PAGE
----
To many individuals the word "progress" has a positive meaning behind it. It suggests improvement, something humans have been obsessed with since the dawn of society. However, if closely examined, progress can also have a negative connotation as well. While bringing improvement, progress can simultaneously spark conformity, dependency, and the obsession of perfection within the individuals caught in its midst. It is this aspect of progress within modern society that negatively affects Ivan Ilych, Leo Tolstoy's main character in The Death of Ivan Ilych. Ivan's attempt to conform to modern society's view of perfection takes away his life long before he dies. Furthermore, his fear of death and reactions towards it reflects modern society's inability to cope with the ever present reminder that humans still suffer and die, despite all attempts to make life painless, perfect, and immortal.
Although we as a society have advanced and made people's lives easier, our mental suffering is as present as ever, due to our incessant need to have everything perfect. We seem to forget that the fascination of living comes from the imperfect and the unexpected. In her essay "On the Fear of Death" Elisabeth Kubler-Ross suggests that the modern age, while increasing life span and ease of life, has at the same time given way to a "rising number of emotional problems," amongst the living (Ross 407). She also suggests that because of modern society's progress, there has been an increased anxiety towards death. While Ross is writing for twentieth century society her ideas apply to the nineteenth century as well, when Tolstoy wrote The Death of Ivan Ilych.
Ivan Ilych is living during the industrial revolution, a time of technological advancement, that mainly advances the upper class, which he is apart of. Ivan's number one priority in life is to be comfortable and to do the correct thing at all times. Every decision he makes, including who he chooses to marry, is with the intent that it does not damage his "easy, agreeable, and always decorous character of his life," (Tolstoy 213). Ivan is convinced that the best way to have an easy and agreeable life is to be wealthy, marry a woman from his own class, and live in a house full of modern conveniences and luxury. Ironically, it is these same things that will bring him a fatal and disagreeable end.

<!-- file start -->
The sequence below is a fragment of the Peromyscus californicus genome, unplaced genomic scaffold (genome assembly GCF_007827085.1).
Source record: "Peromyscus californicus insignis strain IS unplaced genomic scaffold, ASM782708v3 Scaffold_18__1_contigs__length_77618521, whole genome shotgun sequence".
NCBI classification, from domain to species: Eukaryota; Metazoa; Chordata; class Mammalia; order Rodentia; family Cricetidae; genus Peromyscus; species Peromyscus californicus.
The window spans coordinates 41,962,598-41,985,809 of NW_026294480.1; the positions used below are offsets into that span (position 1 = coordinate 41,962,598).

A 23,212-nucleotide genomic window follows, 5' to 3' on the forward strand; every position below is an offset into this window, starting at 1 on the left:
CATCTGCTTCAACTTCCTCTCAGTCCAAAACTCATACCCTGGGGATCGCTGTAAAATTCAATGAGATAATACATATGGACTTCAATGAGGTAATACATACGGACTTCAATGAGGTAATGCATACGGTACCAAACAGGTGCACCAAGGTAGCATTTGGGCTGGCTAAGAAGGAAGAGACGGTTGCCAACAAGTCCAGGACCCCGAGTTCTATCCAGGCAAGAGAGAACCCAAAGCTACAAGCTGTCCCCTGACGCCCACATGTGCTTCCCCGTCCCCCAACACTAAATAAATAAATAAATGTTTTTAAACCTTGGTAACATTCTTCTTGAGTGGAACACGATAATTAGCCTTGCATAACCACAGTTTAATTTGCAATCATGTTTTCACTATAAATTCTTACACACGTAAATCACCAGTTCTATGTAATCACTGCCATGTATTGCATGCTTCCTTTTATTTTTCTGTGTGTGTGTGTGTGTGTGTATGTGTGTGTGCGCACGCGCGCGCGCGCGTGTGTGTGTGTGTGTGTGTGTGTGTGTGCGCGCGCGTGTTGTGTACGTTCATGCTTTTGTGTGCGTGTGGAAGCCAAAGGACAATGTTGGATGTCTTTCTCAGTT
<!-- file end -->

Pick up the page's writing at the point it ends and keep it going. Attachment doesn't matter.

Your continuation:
In Ivan quest to always do the "correct" thing he looses his humanity and therefore the vital aspect that makes him alive to begin with. The physical death he must face at the end scares him because it forces him to realize the life he has lived has been completely false. When confronted with death Ivan starts retracing his past, wondering what he has done to deserve such pain and suffering. He realizes when he is bed ridden that he was much more alive as a child then as an adult. In chapter five of The Death of Ivan Ilych, Ivan admits that " the further back he looked the more life there had been. There had been more of what was good in life and more of life itself," (Tolstoy 238). If one were to observe small children play, they would notice it does not take much to hold a child's interest, and often they are much more fascinated by things that don't work correctly then things that do. With the pressure to conform to society's views of perfection as an adult, Ivan loses the liveliness he possessed as a child. Having to face death terrifies him because it forces him to admit he actually did not do the correct thing like he thought he did.
The progress of modern society and the pressure to conform has not only hastened Ivan Ilych's death but also made him a die a very miserable death. As soon Ivan realizes he has a physical problem, a problem that began with his obsession of having the perfect house, he consults one of the best doctors he can find for a solution. He finds out the doctor is more interested in figuring out what the problem is then how...